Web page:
Having criticised, and criticised, I thought I should write something positive. So here is my dream of a consultation; what I would like my visit in a doctor’s surgery look like.
When I started thinking about what to write, things turned out to be more complicated than I had anticipated. I started wondering about what I really care about and what ‘would be nice’. It turned out that what I really, really care about can be summarised in a couple of items. What I would like, what I would describe as a consultation that leaves me ‘happy’, is something very different.
So, let me start with I what I really care about it. I really would prefer not to have to cope with the following things.
1. Interruptions. I really hate when people walk into the room when I talk to the doctor. You see, I would like to know that I can actually start crying or undress with the thought that I am safe in doing so. Of course, I do understand that sometimes interruptions are inevitable. If this happens, however, I never understand why the interrupting person apologises to the doctor. They should apologise to me! It’s not the medic who is interrupted, I am!
2. I hate being patronised, pathologised, undermined. Just don’t speak to me with God’s certainty, don’t tell me that I’m just anxious or that I’m looking for an illness, don’t make promises. Or better, don’t put your hand on mine, interrupting what I say, and sum it up with ‘Well, it’s complex, isn’t it?’. That really gets my angry. You just tell me that you don’t give a hoot. It’s important to remember that sometimes it is very subtle. Rolling of the eyes, the impatience in your voice, the curtness of the explanation.
Anything else? No, not really. I guess, I have low expectations. How often do these things happen? Oh, I don’t know, interruptions happen more often when I see consultants, much less often in my GP’s surgery. How often do I get patronised or undermined? No, it’s not every time, it’s probably almost every time. Last time it was today.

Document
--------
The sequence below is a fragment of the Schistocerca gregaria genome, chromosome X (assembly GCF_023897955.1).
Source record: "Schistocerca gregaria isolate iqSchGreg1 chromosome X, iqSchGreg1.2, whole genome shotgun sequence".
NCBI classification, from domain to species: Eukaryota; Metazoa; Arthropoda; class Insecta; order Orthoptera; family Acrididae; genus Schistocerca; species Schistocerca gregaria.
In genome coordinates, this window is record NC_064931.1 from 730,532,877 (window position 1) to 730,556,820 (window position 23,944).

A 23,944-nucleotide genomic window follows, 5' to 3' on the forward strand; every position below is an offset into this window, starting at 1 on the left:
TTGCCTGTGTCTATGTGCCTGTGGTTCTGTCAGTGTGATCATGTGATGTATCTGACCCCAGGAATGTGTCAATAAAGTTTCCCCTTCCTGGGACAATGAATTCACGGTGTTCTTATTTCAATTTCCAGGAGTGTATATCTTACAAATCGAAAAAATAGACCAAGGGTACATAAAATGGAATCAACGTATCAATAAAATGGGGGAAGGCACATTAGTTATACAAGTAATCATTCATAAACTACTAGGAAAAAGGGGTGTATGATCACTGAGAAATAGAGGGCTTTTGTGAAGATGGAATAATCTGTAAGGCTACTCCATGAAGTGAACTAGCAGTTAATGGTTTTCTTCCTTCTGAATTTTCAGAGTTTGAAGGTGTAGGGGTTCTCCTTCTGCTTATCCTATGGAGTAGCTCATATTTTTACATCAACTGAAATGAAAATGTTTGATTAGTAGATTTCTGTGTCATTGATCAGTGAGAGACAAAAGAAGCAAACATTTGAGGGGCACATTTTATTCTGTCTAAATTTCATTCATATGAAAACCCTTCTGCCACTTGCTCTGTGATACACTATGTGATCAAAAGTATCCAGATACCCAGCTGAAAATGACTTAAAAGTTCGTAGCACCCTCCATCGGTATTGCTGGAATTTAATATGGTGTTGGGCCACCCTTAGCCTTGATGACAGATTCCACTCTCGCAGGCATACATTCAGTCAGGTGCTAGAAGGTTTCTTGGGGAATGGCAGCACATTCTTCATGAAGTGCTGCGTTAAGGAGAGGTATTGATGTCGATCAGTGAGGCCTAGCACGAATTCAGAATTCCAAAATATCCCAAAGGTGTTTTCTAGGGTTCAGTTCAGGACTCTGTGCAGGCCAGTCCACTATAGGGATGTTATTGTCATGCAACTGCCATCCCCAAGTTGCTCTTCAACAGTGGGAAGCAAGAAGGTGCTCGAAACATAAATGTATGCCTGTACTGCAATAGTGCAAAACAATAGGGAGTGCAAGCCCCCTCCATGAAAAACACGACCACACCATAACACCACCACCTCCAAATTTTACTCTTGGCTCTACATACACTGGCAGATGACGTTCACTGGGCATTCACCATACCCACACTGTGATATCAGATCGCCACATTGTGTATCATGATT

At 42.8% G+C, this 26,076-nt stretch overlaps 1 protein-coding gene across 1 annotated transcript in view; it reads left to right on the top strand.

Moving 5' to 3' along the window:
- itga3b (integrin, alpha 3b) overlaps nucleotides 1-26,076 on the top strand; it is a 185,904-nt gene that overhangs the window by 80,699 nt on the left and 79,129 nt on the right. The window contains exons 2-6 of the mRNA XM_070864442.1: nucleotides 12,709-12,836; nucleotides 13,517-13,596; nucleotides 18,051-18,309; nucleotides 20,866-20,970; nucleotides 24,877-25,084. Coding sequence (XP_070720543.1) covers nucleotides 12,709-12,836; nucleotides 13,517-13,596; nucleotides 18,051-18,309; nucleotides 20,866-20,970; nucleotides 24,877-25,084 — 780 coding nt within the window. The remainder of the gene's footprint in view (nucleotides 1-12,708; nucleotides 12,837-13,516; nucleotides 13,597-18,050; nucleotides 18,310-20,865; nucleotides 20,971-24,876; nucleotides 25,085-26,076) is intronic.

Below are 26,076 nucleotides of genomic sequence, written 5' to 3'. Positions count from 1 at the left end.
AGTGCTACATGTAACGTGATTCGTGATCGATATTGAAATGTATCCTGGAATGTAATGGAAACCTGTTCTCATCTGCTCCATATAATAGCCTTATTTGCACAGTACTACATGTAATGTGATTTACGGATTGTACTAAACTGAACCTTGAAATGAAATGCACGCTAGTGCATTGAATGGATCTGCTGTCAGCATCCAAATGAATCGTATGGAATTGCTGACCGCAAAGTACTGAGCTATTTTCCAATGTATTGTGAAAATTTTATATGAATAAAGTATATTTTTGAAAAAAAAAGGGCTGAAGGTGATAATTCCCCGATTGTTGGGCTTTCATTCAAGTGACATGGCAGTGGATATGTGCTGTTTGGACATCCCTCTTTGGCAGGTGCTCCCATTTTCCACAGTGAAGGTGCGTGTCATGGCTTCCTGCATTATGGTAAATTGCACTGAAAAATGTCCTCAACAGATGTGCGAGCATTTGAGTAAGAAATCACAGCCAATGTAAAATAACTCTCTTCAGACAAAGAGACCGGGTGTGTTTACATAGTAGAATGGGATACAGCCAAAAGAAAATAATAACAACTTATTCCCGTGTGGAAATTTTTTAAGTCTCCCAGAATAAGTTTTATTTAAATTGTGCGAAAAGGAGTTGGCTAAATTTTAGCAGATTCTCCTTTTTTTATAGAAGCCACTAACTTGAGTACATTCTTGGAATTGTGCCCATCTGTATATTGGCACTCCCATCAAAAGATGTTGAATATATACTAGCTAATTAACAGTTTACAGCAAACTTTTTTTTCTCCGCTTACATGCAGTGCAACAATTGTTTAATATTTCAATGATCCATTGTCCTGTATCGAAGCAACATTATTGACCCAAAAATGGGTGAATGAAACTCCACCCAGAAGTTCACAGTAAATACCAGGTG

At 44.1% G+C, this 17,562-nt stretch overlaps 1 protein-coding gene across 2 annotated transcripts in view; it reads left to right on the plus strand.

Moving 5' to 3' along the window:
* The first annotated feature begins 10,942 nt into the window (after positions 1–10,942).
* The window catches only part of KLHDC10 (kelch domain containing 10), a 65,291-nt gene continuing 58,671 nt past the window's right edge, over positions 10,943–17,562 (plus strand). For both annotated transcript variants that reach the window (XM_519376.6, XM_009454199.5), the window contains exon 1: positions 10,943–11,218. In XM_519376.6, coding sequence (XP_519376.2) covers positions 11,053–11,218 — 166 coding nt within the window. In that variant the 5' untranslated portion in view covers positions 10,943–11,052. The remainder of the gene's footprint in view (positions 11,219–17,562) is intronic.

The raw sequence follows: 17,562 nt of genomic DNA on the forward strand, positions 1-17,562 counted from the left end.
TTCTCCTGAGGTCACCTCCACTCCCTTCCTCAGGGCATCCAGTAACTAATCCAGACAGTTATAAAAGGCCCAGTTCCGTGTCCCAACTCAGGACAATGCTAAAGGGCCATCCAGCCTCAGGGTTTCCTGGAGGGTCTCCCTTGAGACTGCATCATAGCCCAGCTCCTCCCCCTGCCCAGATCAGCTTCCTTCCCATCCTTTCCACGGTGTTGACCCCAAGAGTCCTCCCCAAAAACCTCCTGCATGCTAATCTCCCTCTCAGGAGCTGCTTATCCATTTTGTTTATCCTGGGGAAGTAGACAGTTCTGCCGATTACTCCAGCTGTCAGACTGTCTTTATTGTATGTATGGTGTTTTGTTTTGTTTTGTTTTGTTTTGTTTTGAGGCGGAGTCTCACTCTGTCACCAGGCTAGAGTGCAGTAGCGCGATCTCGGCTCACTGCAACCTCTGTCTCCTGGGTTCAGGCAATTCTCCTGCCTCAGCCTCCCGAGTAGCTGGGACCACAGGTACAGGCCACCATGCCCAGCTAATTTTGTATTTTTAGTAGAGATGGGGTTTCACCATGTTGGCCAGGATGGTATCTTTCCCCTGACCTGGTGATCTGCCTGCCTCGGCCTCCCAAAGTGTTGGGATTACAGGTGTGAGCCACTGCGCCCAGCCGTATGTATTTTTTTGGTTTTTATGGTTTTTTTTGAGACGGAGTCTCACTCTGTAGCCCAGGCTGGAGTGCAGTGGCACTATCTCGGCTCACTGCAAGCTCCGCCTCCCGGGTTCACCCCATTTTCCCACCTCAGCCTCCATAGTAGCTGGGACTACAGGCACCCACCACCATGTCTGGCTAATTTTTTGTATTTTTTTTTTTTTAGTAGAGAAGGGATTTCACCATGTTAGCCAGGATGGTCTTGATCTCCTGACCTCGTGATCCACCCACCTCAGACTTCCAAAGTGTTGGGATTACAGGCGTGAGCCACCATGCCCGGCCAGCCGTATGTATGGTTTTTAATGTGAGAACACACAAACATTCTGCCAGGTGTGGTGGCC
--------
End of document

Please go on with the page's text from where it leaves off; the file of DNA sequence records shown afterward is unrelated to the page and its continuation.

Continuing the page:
Sometimes, when it gets to me and I react, more often than not, I just don’t care. You will not listen anyway. Also, I keep repeating: I am an educated, well-spoken man, and I still find it difficult to rebel against the paradigm of power in which I am thrown in a doctor’s surgery. Imagine those who are not!
OK, so these are the basics. I’m now letting my fantasy go….
1. In an ideal world, my name doesn’t appear on a screen, with a computer voice mispronouncing it, but you come to invite me. But that can be cumbersome, I accept, so, especially, if you are younger than me, how about getting up to greet me. We can shake hands, but I don’t really care.
2. In this ideal world I don’t sit on this, I do beg your pardon, shitty chair, while you sport the comforts of yours, rocking in it, as I sit at the side of your desk like a pupil. Do I get worked up about it? Not really, but I’m talking about the ideal consultation. However, I must admit that I am puzzled that I am yet to be in a doctor’s surgery in which the crappy chair would be turned towards you, at least slightly. Oh no, I either have to sit sideways on the edge or turn my head towards you. I can still do it with ease. Can all your patients?
Oh, you might consider not turning away from me after the first hello, just because you start typing your notes. You could for example use your beautiful fountain pen and make notes as you look at me. Or have I left the ideal world and went to a parallel universe now?
3. The opening…I think this when it all happens. It’s not as easy, of course, as to say that you should have some small talk with me. I might be in pain and really not care about small talk. But, consider the opening question, ideally, not asking me about my ‘symptoms’. I guess, the only question that irritates me more is
What can we do for you?
I know that this is not the majestic plural, it’s more like relieving yourself of the responsibility of engaging with me. Still, the ‘we’ is so idiotic that I would prefer that you go all the way to ‘What can one do for you?’, really.
There are a couple more things. Please don’t use my first name, especially when you see me the first time. And don’t ask me what to call me, just call me Mr Galasinski. I understand, of course, that first names in English are different from those in Polish, still, let’s preserve some formality. You see, formality takes away your power; informality is when you take liberties.